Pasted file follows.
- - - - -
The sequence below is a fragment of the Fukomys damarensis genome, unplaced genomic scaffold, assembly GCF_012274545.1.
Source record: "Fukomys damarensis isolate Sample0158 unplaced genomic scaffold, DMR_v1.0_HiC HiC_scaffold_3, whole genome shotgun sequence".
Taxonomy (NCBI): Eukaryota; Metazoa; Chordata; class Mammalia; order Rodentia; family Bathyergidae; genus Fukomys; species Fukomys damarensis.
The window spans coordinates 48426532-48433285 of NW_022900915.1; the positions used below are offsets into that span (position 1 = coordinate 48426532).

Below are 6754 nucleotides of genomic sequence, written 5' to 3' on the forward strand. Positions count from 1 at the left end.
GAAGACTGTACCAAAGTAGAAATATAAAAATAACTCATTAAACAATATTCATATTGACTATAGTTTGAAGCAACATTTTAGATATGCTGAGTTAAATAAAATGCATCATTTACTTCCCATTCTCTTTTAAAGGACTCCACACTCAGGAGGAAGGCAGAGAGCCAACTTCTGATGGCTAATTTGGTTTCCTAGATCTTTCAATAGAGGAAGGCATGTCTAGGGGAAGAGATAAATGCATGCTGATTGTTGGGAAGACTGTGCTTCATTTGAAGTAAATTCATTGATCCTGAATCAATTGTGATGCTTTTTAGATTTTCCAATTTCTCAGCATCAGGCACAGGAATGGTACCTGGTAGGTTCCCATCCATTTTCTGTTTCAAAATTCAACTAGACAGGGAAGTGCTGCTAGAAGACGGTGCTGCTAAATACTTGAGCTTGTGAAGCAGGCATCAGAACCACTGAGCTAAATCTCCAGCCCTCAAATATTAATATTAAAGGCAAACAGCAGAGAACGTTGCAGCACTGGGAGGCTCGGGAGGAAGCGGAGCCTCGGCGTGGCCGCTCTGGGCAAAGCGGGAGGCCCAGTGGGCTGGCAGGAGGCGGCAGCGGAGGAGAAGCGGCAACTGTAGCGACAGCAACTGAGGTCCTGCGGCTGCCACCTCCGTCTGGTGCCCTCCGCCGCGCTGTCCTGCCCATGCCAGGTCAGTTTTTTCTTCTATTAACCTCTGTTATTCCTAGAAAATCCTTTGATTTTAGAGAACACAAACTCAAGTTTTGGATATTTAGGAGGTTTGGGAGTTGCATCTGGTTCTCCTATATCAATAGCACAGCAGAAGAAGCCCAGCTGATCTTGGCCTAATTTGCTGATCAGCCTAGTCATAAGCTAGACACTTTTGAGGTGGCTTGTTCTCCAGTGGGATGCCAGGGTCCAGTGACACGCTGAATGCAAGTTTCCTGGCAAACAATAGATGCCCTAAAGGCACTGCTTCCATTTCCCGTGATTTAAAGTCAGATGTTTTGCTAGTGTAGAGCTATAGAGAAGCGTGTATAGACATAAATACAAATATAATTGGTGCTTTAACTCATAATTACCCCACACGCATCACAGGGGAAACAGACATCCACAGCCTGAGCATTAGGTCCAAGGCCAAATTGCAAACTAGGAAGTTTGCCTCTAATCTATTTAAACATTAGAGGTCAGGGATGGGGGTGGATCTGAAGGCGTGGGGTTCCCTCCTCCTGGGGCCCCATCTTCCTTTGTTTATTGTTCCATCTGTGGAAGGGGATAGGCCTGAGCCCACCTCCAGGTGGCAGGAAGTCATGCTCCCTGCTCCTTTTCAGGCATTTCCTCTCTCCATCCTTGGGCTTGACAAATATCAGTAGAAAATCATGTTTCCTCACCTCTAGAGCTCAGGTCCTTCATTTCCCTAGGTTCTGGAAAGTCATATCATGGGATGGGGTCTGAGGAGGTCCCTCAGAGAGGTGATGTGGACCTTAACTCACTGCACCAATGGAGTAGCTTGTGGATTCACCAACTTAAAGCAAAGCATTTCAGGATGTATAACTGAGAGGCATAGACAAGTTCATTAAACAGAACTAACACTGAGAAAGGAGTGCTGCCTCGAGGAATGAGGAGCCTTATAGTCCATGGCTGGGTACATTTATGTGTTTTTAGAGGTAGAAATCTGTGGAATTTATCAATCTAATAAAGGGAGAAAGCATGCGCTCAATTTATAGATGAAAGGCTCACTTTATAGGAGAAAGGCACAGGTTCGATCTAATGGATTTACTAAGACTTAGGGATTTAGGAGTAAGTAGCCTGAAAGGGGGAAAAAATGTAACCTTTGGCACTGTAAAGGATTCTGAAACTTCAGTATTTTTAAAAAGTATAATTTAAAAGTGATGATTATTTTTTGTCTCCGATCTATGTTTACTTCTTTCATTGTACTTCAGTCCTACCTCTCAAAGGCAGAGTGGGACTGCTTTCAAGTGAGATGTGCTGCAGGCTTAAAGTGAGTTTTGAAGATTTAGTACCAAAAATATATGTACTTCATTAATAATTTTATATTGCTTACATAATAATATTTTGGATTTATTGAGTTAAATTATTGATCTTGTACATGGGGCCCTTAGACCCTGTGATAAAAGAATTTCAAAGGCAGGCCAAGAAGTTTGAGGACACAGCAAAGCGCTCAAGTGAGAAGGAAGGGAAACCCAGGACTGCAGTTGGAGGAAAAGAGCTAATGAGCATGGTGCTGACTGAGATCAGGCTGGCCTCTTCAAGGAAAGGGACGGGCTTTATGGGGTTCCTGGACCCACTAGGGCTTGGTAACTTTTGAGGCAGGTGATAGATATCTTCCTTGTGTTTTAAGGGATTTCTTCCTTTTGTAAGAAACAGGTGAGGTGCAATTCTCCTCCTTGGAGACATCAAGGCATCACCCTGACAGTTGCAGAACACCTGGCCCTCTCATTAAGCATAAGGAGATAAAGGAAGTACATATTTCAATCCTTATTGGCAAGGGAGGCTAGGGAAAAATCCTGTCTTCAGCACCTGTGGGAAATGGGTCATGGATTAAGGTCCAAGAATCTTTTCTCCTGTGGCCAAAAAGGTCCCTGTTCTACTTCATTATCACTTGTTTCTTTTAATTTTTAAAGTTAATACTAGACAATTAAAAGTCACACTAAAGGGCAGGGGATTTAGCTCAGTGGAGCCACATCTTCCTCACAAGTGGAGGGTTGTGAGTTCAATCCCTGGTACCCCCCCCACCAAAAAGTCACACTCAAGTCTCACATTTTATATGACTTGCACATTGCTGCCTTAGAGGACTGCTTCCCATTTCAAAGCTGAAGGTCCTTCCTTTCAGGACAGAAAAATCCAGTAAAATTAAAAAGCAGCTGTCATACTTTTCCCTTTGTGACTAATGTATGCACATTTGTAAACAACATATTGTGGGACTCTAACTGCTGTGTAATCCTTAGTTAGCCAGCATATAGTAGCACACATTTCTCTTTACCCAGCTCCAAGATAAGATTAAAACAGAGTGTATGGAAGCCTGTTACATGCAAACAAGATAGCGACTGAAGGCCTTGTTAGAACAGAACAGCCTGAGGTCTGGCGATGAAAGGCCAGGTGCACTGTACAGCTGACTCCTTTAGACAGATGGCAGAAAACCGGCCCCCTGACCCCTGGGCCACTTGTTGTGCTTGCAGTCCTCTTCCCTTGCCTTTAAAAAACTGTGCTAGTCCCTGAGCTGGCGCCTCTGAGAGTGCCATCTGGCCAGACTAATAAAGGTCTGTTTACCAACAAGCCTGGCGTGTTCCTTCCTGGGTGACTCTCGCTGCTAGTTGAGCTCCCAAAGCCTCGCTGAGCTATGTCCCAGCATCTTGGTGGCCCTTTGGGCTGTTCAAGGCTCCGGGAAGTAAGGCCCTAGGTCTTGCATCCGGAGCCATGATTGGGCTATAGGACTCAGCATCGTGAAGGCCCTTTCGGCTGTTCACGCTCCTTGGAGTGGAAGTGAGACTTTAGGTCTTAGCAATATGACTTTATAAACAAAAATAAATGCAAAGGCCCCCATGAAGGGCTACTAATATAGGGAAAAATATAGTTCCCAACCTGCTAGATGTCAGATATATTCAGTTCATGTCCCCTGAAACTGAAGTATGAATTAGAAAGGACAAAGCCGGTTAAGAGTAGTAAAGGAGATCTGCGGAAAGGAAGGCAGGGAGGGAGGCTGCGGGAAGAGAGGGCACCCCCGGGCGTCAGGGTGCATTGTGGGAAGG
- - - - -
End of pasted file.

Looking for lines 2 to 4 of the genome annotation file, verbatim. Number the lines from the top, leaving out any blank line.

Source record: "Fukomys damarensis isolate Sample0158 unplaced genomic scaffold, DMR_v1.0_HiC HiC_scaffold_3, whole genome shotgun sequence".
Taxonomy (NCBI): Eukaryota; Metazoa; Chordata; class Mammalia; order Rodentia; family Bathyergidae; genus Fukomys; species Fukomys damarensis.
The window spans coordinates 48426532-48433285 of NW_022900915.1; the positions used below are offsets into that span (position 1 = coordinate 48426532).